Mining tax proposal falls 1 vote short in Nevada special session
After a week of mostly behind-the-scenes discussions, the Nevada Legislature’s emergency special session grew contentious Thursday during middle-of-the-night sparring over a proposal to cap tax deductions for mining businesses that stalled hours after it was introduced.
The bill passed through the Assembly on a party line vote but fell one vote short of passing in the Senate, where a two-thirds majority is needed to increase taxes.
The deduction cap would have provided about $100 million to the state’s general fund and was the first substantial revenue proposal put forth during the nine-day special legislative session.
It garnered enthusiasm from Democrats all the way up to Gov. Steve Sisolak, who put out a statement that he would sign the bill if it passed through the Legislature even before the Legislature published a bill draft.
The proposal to reduce mining industry tax deductions to 60% of current levels won unanimous support from Democrats, who’ve long argued mining businesses should pay more in taxes.
Assemblywoman Maggie Carlton, D-Las Vegas, called 2020 an unprecedented time.
“A giant loophole on an industry that is making billions of dollars needs to be closed today,” she said.
Even though it didn’t pass, by proposing the bill, Democrats satisfied members of their progressive base that have demanded lawmakers advance more ambitious proposals to tax mines instead of approving cuts to healthcare, education and state workers.
Without about $100 million in additional revenue that could’ve come from capping tax deductions for mining businesses, bills passed during the special session have added a projected $147 million to Nevada’s general fund.
Lawmakers are expected to hear proposals to draw about $140 million from certain reserve funds to avoid cuts to healthcare, education and state workers in the coming days.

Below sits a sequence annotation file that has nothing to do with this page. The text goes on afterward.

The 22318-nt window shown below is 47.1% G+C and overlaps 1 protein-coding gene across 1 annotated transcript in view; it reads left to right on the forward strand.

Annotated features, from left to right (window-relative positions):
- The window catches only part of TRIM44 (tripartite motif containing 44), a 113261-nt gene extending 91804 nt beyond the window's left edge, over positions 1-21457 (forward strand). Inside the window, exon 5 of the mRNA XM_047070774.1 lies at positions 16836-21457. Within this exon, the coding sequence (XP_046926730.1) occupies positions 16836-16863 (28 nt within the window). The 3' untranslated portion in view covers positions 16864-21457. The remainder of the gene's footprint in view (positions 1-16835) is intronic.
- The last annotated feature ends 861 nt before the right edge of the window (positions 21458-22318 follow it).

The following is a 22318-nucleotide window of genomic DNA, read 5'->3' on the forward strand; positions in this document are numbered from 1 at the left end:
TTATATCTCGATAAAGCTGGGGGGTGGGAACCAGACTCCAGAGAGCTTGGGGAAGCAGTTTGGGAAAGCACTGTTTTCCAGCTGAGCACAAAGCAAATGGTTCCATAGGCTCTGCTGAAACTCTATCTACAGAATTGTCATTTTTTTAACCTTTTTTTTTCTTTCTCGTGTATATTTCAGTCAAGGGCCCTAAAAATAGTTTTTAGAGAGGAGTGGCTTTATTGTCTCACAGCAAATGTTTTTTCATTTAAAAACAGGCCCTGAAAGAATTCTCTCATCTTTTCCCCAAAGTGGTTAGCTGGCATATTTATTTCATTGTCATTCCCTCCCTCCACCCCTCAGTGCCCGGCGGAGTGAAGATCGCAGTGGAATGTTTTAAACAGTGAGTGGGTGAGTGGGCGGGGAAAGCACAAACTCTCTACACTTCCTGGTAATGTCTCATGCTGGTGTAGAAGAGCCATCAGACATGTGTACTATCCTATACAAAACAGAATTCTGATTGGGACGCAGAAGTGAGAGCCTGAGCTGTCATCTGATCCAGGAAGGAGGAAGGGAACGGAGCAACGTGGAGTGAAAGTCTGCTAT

Around the time Democrats released the mining tax proposal, state Senate Republicans released a “budget solution” document that proposed restoring $160 million in cuts outlined by the governor’s plan.
By drawing from unrestricted Medicaid reserves, employment security reserves and projecting the federal government will continue providing more Medicaid matching funds amid the pandemic, Republicans say the state can restore $115 million in cuts to healthcare and $43.2 million in cuts to education.
Sen. Ben Kieckhefer, R-Reno, said both Republican and Democratic lawmakers had found additional funding sources not identified by the Governor’s Finance Office prior to the special session through collaborating together and with legislative staff who did similar work after the Great Recession.
“The governor didn’t have to propose kicking poor Nevada children out of their dentist office or out of their eye doctor. But he did because these things weren’t identified in advance. If he had decided to engage with the Legislature, he could have avoided that,” he said.
Democrats later released a parallel proposal that outlined similar additional fund sources and similar plans to restore proposed cuts to healthcare. But where the Republican plan proposed restoring funding to education programs, including $31.4 million to the “Read by Grade 3” program, the Democratic plan proposes restoring $41.5 million in funding to minimize state worker furloughs and prevent layoffs and a salary freeze.
In response to a question about how their plan differed from the Republican plan — which restored more funding to education and less to state workers — Senate Majority Leader Nicole Cannizzaro, D-Las Vegas, and Assembly Speaker Jason Frierson, D-Las Vegas, said they would rather raise revenue than consider the cuts proposed.
“We were not adequately funding services before this pandemic and I think it’s short-sighted to suggest that we don’t need revenue after a $1.2 billion shortfall,” Frierson said.
Sam Metz is a corps member for the Associated Press/Report for America Statehouse News Initiative. Report for America is a nonprofit national service program that places journalists in local newsrooms to report on undercovered issues.